The themes Barcroft Henry Thomas Boake wrote about
Barcroft Henry Thomas Boake, surveyor, stockman, drover and poet, was born on 26 March 1866 at Waterview Bay, Balmain, New South Wales, eldest son of Barcroft Capel Boake (b. Dublin, 1838), professional photographer, and his wife Florence Eva, née Clarke (1846-1879). His parents had married on 7 March 1865; three of their nine children died in infancy. He was an active child, fond of sport, but showed early signs of depression, forerunner to that melancholia which was to oppress him for much of his life and ultimately to cause his death.
Young Barcroft’s childhood was spent in Sydney, and for two years in Noumea, where he spent time with a friend of the family. When living in North Sydney, which was then mainly bush, he had to ride his pony to Milson’s Point before going to school across the harbour. Later he was to be described "a good horseman, and a first class bushman" and it was said "he looked infinitely better on a horse than off."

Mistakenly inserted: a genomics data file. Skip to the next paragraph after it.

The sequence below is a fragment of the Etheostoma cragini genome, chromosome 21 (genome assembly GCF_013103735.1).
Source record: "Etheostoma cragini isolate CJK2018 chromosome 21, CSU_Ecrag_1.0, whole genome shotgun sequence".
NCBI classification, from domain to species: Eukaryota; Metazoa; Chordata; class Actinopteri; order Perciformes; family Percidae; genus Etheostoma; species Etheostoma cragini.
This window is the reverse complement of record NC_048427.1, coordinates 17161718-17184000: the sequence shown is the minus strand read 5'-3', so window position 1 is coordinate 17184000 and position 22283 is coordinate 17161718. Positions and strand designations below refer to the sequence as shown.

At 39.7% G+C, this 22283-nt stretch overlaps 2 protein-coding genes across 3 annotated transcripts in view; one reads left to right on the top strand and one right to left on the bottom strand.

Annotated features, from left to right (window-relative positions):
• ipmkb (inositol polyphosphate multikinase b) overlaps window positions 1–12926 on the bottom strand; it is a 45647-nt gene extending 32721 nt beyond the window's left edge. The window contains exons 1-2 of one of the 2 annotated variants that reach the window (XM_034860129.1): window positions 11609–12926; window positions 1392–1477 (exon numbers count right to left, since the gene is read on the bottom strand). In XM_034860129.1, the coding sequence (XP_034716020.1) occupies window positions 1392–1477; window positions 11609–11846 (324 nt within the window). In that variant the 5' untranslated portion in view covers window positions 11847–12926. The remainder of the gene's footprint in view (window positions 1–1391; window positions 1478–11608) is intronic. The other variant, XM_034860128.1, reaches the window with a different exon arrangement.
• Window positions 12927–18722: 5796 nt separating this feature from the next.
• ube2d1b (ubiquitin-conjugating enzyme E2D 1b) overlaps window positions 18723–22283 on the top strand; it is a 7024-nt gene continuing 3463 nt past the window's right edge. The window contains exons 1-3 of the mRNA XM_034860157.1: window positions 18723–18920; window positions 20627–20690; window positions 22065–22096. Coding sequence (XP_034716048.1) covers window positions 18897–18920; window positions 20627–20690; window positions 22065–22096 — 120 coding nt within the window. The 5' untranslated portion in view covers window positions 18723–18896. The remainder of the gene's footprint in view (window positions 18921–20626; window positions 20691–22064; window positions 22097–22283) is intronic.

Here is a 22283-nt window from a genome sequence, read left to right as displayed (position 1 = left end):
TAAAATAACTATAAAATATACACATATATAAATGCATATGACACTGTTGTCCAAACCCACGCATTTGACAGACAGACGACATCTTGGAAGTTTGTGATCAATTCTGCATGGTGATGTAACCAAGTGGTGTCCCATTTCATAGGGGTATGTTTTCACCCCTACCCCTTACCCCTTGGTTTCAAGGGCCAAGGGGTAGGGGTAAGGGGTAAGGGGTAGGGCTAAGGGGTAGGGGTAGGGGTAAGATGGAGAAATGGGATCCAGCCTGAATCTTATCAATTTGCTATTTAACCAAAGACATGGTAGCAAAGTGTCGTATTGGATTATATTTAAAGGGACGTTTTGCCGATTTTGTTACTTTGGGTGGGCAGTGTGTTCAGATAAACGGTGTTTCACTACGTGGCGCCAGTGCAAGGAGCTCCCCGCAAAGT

His father, though an agnostic, profoundly distrusted state schools and had the boy educated at private institutions. From 8 to 9 he attended a school run by the Misses Cook at Milson's Point. He spent the next two years with Allen Hughan and his wife, friends of the family, in Noumea, where he picked up some French. On his return he had two terms at Sydney Grammar School and then five years at the private school of Edward Blackmore in Hunter Street.
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